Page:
# Quantum teleportation and no-communication theorem

According to the Wikipedia article for the No-communication theorem:

In very rough terms, the theorem describes a situation that is analogous to two people, each with a radio receiver, listening to a common radio station: it is impossible for one of the listeners to use their radio receiver to send messages to the other listener. This analogy is imprecise, because quantum entanglement suggests that perhaps a message could have been conveyed; the theorem replies 'no, this is not possible'.

According to the Jet Propulsion's recent article on quantum teleportation: http://www.jpl.nasa.gov/news/news.php?feature=4384

they can effect an entangled photon (B) with another photon (A) to change the state of the other entangled photon.

Doesn't this contradict what the no-communication theorem states ?

• No. Entanglement only produces correlations between the two ends of a quantum communication link. Without an explicit second communication channel (limited to c) that correlation can not be converted into actual information. – CuriousOne Dec 31 '14 at 11:00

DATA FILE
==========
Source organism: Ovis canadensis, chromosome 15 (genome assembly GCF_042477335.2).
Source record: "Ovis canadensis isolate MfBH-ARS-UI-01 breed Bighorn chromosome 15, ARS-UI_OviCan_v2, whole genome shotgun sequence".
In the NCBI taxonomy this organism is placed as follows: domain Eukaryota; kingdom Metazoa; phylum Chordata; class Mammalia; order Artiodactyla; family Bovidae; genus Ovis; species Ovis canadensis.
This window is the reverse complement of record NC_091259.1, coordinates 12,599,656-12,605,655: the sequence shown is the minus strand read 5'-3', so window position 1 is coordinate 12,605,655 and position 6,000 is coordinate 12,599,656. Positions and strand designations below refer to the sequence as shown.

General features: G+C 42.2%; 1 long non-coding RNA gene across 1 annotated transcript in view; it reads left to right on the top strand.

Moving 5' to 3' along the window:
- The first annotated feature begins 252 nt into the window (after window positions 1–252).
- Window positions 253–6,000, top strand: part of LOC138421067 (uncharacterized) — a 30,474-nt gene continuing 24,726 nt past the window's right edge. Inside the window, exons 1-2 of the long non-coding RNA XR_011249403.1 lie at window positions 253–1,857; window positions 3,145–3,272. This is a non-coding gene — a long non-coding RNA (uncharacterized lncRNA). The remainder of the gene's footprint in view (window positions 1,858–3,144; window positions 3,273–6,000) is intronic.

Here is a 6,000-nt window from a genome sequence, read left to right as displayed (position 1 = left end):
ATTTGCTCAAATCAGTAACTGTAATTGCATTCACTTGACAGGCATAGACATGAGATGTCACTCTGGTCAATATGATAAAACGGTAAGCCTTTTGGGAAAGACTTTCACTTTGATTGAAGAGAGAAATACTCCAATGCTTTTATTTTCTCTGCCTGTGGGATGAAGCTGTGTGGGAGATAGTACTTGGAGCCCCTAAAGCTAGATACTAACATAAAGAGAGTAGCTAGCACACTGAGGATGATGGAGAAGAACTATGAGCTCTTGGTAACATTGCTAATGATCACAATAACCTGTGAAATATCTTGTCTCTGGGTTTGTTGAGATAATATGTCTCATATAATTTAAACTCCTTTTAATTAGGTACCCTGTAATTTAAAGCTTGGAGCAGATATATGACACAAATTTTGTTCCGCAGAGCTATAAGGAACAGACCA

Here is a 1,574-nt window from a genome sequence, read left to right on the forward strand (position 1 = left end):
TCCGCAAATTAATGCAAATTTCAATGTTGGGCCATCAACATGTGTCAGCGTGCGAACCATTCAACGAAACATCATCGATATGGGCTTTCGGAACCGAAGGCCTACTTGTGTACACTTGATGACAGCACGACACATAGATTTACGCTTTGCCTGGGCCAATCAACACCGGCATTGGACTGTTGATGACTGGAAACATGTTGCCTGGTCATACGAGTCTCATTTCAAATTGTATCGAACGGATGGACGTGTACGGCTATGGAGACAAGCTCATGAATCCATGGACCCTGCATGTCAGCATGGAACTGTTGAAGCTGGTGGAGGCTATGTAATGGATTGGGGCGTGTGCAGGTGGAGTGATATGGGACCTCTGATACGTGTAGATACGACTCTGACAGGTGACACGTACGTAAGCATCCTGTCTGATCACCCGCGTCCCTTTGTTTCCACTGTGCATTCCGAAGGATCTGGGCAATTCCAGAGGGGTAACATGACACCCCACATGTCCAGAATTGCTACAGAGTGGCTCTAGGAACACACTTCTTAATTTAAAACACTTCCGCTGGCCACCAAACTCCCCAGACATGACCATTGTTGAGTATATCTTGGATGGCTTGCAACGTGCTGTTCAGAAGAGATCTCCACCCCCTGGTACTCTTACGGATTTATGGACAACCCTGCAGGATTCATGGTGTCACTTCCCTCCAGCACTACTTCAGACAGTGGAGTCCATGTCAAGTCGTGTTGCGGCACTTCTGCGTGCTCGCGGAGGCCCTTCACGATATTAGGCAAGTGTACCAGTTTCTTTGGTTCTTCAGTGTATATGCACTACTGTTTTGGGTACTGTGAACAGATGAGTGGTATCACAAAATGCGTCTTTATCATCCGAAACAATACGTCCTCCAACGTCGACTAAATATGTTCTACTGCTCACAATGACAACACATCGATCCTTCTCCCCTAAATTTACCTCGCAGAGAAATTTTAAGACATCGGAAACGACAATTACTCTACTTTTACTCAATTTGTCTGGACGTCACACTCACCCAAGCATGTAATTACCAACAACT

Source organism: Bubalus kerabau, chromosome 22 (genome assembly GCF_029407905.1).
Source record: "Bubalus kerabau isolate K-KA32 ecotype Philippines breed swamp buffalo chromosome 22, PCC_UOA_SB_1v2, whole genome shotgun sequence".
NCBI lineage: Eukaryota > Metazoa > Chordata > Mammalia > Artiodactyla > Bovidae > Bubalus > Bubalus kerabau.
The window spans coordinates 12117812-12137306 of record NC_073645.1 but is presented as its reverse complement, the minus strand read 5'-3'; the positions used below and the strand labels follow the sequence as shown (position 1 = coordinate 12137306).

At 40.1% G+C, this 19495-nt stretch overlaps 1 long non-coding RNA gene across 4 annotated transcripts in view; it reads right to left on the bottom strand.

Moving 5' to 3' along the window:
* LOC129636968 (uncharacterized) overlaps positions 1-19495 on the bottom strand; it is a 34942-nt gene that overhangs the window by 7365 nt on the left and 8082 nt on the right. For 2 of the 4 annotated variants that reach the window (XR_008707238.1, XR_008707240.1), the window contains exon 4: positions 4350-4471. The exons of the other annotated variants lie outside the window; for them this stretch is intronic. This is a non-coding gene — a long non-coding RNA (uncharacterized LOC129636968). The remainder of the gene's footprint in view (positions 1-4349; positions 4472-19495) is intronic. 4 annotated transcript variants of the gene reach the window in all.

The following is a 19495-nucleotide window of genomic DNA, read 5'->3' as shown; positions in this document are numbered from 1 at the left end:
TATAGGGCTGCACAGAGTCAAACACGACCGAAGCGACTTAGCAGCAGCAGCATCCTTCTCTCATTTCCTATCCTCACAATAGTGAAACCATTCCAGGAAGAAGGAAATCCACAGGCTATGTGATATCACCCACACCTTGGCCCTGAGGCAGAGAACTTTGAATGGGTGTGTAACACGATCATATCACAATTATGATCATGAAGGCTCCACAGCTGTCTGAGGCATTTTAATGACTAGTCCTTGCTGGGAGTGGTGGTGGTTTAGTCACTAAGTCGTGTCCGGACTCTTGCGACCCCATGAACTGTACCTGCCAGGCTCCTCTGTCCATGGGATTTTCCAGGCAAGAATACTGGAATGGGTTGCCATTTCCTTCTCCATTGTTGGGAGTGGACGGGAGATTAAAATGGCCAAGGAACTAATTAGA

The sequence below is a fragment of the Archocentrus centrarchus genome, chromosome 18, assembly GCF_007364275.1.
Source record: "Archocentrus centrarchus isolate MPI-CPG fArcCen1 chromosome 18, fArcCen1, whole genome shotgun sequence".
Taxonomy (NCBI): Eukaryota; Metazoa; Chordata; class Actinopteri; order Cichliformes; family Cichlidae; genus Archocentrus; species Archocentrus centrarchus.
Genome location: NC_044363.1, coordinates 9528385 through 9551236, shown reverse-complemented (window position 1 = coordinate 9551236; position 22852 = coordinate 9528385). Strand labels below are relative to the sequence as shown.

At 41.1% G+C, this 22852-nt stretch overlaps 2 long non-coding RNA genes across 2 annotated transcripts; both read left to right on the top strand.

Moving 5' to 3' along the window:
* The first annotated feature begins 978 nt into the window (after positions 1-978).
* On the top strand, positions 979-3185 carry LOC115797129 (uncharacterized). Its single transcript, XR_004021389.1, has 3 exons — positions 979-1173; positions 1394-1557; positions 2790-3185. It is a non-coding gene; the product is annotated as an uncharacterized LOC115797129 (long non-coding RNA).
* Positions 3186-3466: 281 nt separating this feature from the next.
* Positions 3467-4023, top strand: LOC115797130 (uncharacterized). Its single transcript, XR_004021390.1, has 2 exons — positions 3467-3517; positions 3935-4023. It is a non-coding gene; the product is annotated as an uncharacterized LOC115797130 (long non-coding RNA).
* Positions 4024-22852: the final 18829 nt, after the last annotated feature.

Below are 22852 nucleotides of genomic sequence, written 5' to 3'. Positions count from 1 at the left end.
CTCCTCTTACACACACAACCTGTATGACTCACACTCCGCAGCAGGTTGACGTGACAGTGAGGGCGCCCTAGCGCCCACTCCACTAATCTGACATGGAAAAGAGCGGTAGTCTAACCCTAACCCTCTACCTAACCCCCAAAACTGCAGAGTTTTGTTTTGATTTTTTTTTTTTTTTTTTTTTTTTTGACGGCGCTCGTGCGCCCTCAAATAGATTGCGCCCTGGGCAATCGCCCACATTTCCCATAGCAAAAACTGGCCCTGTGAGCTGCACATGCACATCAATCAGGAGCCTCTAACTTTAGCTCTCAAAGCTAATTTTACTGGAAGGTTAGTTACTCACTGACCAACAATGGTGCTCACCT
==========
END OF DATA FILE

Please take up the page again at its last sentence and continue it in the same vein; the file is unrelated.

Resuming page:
• I'm a little bit confused of why one can't extract information from the correlation between the two entangled particles. Can you please elaborate, give an example or tell me what topic I should read more about on my own. – SdSdsdsd Dec 31 '14 at 11:15
• Because correlation is not causation. An entanglement experiment basically gives you two random streams of data. There is no information in either. The information can only be recovered by combining both, but since it takes a conventional channel to get them into the same place, the recovery of information from the correlation of the entangled quantum system can only happen at he speed of light. – CuriousOne Dec 31 '14 at 12:13
• @D8F1F488 - Basically, communication is impossible because if experimenter #1 performs a given measurement after experimenter #2 has already performed a measurement on another part of the same entangled system, the total probability that #1 will get a certain result (as opposed to the conditional probability he'll get a certain result given knowledge of what experimenter #2 measured) is totally unaffected by what measurement #2 performed, or what outcome #2 observed. I tried to spell out this notion in detail here, if it helps. – Hypnosifl Dec 31 '14 at 15:20